Thursday, April 26, 2007

Critics and Collaborators

The reviews were mixed for Paul Verhoeven’s worthy film Black Book. Not surprising given some of the implications of the film. There are some mysterious twists to this tale of intrigue amongst the Dutch Resistance to their National Socialist occupiers, which will not be revealed here. The film uses a flashback device, opening in a 1956 Israeli kibbutz, so it should not be too much of a spoiler to write that it ends there as well.

As the credits roll, the kibbutz comes under rocket attack as our protagonist walks back to her home after remembering the story which has unfolded on-screen. Throughout the film she rhetorically asks, will this ever end? With his ending Verhoeven makes it clear that it has not ended yet. Israel’s “peace-loving” neighbors, the Egyptians, were only too happy to pick up where the Nazis left off. This obvious point was lost on one audience member, who actually asked us to explain the ending as we walked out of the theater. It’s 1956 in Israel. Suez War with Egypt? Evidently did not ring any bells.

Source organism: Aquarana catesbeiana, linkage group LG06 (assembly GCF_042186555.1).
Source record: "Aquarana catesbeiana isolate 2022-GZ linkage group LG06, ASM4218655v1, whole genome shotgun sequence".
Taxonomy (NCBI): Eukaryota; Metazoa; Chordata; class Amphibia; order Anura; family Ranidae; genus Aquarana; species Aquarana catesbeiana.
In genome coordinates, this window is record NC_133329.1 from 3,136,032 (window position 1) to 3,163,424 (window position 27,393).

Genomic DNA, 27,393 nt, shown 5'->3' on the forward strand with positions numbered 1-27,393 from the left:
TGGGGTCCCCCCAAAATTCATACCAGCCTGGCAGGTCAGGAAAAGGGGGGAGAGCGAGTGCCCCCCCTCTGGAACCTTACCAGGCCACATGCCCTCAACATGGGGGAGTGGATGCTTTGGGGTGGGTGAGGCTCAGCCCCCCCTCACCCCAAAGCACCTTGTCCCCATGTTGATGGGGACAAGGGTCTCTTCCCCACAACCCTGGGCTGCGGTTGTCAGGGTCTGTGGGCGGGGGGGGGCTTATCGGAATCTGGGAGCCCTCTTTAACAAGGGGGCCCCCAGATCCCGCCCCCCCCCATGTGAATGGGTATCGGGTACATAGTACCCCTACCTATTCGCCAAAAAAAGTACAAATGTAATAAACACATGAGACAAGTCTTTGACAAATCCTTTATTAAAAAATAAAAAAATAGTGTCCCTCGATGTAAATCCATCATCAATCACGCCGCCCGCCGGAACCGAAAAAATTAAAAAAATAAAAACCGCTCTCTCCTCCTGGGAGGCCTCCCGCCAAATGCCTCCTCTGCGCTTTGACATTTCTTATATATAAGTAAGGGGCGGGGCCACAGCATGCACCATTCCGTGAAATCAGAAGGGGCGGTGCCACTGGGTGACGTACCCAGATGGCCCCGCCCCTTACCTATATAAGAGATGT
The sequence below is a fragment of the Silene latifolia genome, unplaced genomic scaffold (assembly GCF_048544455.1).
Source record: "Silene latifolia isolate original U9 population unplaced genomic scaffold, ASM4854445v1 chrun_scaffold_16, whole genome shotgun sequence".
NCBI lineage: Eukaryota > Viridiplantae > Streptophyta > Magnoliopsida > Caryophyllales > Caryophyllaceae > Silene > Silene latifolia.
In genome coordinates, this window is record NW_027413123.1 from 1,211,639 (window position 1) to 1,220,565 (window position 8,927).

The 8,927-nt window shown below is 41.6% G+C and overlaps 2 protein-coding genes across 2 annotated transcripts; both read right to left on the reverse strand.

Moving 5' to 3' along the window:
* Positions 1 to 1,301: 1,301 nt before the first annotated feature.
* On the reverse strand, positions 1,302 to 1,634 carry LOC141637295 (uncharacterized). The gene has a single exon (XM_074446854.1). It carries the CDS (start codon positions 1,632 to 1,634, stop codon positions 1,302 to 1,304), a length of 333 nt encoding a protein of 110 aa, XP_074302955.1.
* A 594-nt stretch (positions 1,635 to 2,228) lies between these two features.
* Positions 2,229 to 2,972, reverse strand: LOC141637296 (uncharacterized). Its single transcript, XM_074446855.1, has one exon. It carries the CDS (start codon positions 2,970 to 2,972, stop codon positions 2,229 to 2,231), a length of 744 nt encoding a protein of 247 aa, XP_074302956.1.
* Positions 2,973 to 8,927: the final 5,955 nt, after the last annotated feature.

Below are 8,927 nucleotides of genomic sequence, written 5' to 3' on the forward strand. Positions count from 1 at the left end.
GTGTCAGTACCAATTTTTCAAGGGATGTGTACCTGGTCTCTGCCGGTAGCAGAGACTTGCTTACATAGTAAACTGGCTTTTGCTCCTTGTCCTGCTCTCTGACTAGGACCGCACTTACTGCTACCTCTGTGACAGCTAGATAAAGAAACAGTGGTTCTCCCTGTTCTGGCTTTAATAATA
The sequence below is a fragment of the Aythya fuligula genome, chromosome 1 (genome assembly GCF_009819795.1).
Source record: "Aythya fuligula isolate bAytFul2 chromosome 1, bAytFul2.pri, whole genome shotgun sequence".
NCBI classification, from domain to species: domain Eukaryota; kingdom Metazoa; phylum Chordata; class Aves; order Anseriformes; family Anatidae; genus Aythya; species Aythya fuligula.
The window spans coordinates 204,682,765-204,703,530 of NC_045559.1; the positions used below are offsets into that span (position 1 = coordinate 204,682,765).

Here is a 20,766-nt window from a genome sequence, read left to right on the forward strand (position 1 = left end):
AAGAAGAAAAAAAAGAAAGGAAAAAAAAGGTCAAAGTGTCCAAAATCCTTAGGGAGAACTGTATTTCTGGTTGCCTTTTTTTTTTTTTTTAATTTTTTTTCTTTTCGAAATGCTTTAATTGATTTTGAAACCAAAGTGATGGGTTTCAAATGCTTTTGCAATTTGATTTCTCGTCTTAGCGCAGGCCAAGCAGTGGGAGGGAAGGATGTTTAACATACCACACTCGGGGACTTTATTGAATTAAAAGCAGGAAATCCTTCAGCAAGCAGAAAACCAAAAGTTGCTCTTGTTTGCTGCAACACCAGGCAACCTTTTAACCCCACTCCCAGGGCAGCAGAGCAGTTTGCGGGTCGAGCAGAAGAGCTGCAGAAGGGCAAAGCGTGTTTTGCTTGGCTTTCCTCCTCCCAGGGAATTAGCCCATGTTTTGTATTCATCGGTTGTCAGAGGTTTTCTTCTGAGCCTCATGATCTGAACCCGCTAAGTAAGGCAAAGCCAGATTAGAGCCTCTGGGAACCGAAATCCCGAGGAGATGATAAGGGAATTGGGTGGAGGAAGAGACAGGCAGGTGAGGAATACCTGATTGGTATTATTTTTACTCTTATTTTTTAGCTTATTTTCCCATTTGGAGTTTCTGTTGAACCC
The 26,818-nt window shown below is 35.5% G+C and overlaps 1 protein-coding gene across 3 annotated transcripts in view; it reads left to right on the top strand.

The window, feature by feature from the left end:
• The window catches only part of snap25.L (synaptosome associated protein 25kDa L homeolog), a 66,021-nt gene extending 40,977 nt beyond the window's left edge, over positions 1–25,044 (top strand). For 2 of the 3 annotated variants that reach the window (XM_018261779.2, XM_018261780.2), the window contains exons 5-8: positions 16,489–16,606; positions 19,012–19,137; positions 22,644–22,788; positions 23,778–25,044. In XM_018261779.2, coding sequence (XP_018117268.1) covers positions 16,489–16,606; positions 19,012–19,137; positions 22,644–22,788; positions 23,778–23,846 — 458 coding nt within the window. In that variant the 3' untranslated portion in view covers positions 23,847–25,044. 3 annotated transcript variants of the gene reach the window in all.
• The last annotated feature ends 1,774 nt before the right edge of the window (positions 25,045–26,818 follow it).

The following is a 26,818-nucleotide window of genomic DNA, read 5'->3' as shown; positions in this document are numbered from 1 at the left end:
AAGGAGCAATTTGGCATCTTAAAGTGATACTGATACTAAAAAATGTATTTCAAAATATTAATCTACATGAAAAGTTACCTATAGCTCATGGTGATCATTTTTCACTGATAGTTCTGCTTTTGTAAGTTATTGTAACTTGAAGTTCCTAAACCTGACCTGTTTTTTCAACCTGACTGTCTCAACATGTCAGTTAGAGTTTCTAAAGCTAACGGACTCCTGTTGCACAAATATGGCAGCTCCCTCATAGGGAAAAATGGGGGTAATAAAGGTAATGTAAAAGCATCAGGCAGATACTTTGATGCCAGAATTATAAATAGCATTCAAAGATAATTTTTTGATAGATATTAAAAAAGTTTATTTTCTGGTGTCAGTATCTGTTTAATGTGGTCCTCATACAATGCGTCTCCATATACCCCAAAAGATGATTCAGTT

Drawing a clear moral parallel between the Egyptians in 1956 and the National Socialist in the 1940’s probably is not the best way to win over old media film critics. It’s depiction of the duplicity and anti-Semitism within of factions of the resistance probably did not win many friends amongst European critics either. Thematically, it brings to mind Jean-Pierre Melville’s classic Army of Shadows. However, Melville’s film is actually more charitable in its portrayal of collaboration and disloyalty within the French resistance. When Simone Signoret betrays her colleagues, they set out to execute her, despite fully understanding and sympathizing with her motives. It is simply a case of tragedy begetting tragedy. Black Book on the other hand, tends to show motives for collaboration as baser and less ambiguous.

Critics who may have dismissed Black Book for whatever reason missed out on a good film. It was the Dutch entry for best foreign film this year, but did not make the cut with the Academy. Perhaps it is just as well, as it might have drawn votes away from the remarkable Lives of Others, both of which featured German actor Sebastian Koch. Black Book also boasts a score by one-time Art of Noise member Anne Dudley, featuring some swing and sweet band music appropriate to the era. Though not quite at the level of Lives or Army, Black Book is a superior film, that some people seem to have difficulty getting. Wonder why?